|Birth: ||Oct. 3, 1833, Germany|
|Death: ||May 9, 1903|
St. Louis City
The United States Biographical Dictionary, Kansas Volume, S. Lewis & Co, Pub, Kansas City, MO, 1879, p 387-8.
Simon Steinberg, Lawrence
Simon Steinberg's character is an example of what can be accomplished by determination under the most trying circumstances. At the age of thirteen he was determined to become a merchant, and without means he started to America. The most of the distance from his home in the interior of Germany to the sea-port he traveled on foot, then embarked on a sailing-vessel at Bremerhaven, and after many adventures and hardships, (being three weeks going through the British channel,) and many dangers from a stormy passage, arrived in America, and is now among the prominent pioneer merchants and benefactors of the "historic city." Simon Steinberg was born in Bavaria, Germany, near Nuremberg, October 3, 1833. His father was a merchant of considerable note. He was one of Napoleon's hussars, was with him in most of his campaigns, crossed the Alps with him, and was in nearly all of his battles, gaining a high reputation for bravery and receiving a medal of the "Legion of Honor" and other medals for his daring. He was frequently intrusted with exploits requiring prudence, shrewdness and courage. His mother, whose maiden name was Hannah Thallinger, is still living in the city of New York, is a lady of high education, accomplishments and intelligence.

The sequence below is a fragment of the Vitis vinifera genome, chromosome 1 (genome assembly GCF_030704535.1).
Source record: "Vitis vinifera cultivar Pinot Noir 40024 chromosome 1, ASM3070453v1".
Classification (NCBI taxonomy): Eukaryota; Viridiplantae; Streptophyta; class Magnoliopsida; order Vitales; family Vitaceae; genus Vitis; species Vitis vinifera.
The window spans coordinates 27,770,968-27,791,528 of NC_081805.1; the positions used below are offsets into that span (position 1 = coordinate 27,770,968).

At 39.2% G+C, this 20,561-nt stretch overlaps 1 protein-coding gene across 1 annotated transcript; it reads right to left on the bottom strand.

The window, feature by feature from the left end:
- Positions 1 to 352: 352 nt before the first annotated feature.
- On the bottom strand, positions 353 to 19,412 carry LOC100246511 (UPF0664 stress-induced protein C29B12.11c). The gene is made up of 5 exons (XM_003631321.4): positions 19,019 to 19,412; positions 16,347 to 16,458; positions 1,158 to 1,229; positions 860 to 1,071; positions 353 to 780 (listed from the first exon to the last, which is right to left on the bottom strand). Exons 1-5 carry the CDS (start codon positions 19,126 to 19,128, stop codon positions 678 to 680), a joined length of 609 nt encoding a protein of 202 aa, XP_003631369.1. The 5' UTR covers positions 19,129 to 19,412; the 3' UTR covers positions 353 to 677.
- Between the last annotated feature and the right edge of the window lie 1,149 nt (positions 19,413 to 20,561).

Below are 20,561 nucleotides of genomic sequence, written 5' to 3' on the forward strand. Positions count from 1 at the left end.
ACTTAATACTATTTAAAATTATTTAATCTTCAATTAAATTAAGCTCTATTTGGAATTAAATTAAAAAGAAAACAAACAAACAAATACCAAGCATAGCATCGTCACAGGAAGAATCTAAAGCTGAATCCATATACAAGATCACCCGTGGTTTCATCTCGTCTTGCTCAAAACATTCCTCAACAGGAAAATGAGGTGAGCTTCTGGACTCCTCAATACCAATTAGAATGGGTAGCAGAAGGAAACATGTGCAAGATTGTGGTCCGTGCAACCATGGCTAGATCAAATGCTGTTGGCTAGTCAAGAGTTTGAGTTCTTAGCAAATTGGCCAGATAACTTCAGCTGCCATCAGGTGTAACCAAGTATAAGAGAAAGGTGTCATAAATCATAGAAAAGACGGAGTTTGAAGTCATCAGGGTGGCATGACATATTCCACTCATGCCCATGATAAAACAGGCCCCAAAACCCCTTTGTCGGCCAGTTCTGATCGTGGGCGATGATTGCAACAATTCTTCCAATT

Simon Steinberg was educated in the common schools of Germany, and when he came to America, at the age of thirteen years, locating in New York City, he understood no other than the German language. His education from that time onward was self-acquired. He studied the English language nights and in the intermediate hours of his labor as a cigar-maker, at which trade he was employed two years as an apprentice and one year as a journeyman, and is emphatically a self-made man, of the very best business qualifications. After quitting cigar-making he removed to Providence, Rhode Island, where he soon secured a position as a clerk, at the age of sixteen years, in the Bazaar, then one of the most prominent clothing establishments in Rhode Island, where he remained six years, securing a high reputation, and before he left having entire charge of the establishment as the head business employee of the house. While there he was offered a situation in San Francisco to take charge of a business house, the proprietor of which want to travel in Europe, but such was his standing with his employer that his wages were raised and he was induced to remain until the principal of the house retired. In the crisis of 1855 the house suffered great embarrassments, but with Mr. Steinberg's ready resources he suggested an effort in Portland, Maine, and was intrusted with a large stock of goods, in the disposition of which he was so eminently successful as to relieve the house from its temporary embarrassment and secure the highest encomiums for his business tact and ability. While in this house his father died, and his widowed mother and her children needed his assistance, which was cheerfully rendered, and eventually he sent money to bring them to America; but still, on leaving the house, he had accumulated nearly $500 with which to start business.